A practical guide to sport and exercise for children with autism
Many teachers and coaches feel that exercise is especially beneficial for children with autism, particularly as physical activity can be highly sensory in nature. As providers of our children’s recreation and physical education, we need to understand as much as we can about children with autism so that we can deliver sessions that are mentally and physically fulfilling for them.
Many years ago, I felt quite isolated working as a coach in the field of sport and autism. It was difficult without a mentor and, at times, I was very frustrated at the lack of resources available. Few coaches were offering gymnastics classes that were autism friendly, and many coaches didn’t feel confident enough to start. Some of the children that came to me did not attend any sports club or exercise class, and some had been excluded from school and were, therefore, excluded also from physical education classes. I consciously set out to improve my knowledge and understanding of autism so that I could provide a better service for the children in my classes. My objectives were to include, where possible, any child with autism from two to sixteen years in a mainstream gymnastics class, and to provide a specific autism friendly class, with peer models, for children who found a mainstream setting difficult.
Initially, I felt quite nervous that I was moving into this area with very little knowledge or experience. I asked parents if they had any comments to make about their children’s school-based physical education. Many of them suggested that they would like more aerobic activities, such as jogging or static bike riding, and that they would like their children to learn more sports and gymnastics skills which could transfer to their leisure time at home or on holiday. These consultations helped me to understand the wider needs of the children when setting out my lesson plans.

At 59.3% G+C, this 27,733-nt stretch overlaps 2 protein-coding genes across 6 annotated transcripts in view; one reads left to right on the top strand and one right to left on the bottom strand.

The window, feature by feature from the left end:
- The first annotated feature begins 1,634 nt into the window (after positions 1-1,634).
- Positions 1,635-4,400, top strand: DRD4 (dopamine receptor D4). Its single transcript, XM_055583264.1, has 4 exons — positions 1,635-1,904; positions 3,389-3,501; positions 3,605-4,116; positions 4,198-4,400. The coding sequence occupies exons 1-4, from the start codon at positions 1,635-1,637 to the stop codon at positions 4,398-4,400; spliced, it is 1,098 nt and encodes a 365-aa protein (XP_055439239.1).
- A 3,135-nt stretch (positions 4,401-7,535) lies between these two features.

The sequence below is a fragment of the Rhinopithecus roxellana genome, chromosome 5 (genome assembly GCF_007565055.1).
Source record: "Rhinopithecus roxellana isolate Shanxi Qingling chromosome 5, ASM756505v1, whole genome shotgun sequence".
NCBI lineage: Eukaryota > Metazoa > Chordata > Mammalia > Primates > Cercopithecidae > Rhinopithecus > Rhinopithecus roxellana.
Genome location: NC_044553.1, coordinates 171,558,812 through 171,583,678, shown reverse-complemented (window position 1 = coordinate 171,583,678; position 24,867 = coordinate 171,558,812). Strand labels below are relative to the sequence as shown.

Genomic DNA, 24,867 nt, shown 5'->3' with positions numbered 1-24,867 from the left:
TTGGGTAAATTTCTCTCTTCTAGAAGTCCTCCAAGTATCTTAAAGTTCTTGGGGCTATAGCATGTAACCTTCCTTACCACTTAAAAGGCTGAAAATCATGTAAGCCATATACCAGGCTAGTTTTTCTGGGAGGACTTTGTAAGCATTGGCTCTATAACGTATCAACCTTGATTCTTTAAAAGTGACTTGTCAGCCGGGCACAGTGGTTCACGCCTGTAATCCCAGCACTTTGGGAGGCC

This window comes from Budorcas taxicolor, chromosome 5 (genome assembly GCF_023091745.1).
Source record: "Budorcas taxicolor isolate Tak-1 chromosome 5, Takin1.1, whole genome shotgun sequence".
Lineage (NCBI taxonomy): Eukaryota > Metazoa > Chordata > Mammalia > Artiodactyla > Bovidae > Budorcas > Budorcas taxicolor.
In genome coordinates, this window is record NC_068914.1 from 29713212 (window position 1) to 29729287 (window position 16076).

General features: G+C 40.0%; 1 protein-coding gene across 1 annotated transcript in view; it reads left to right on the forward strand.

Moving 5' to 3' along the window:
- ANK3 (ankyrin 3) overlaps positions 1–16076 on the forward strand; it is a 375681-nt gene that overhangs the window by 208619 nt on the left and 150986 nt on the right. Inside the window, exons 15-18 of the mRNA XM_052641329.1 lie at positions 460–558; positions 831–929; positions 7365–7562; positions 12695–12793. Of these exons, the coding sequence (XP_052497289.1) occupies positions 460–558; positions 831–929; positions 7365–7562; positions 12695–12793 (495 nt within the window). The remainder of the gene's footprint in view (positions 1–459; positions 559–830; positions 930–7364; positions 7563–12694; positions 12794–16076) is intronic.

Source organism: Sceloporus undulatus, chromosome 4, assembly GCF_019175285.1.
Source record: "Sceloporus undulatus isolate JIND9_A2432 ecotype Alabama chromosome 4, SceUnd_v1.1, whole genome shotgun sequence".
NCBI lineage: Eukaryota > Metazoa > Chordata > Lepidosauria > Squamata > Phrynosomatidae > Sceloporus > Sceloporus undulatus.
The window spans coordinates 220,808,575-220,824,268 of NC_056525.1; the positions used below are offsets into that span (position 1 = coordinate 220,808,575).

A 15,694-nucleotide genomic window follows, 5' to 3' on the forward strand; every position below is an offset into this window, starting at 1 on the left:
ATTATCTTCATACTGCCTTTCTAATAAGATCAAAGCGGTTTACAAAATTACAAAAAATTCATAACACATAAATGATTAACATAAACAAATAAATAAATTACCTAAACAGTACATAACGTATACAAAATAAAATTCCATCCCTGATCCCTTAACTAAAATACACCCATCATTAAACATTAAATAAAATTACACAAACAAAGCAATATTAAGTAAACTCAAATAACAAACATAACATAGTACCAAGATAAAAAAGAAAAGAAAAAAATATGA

I read about the nature of autism and how it could affect different individuals in many different ways. For example, while some children’s motor skills might be delayed, for others it could mean a lifetime of continual practice. Others might have short term memory and motor planning challenges and have difficulty remembering three stages of a skill, while some could remember and perform whole routines and gym skills learnt months ago.
The use of observation in free play was really helpful for me. Watching how children moved, what they liked to do, what they avoided and what exited them, gave me important clues as to the types of equipment that might be useful to the children and how I could develop agility skills around key pieces of apparatus.
I attended a talk for coaches, sports providers and parents given by a young women with autism, and it was a moving experience. She was a very keen sportswoman, an articulate speaker and had appeared in a film about autism. A member of the floor asked her what we could do as coaches and teachers to help children with autism in sport. She explained that stress, such as that caused by noise, fluorescent lights, odours, bright colours, distractions or large numbers of people, could be a serious barrier in sport. Reducing these stressors could increase an individual’s output markedly. She also felt that preparing an individual for an activity was helpful and could increase the likelyhood of them being able to cope with taking part at more advanced levels.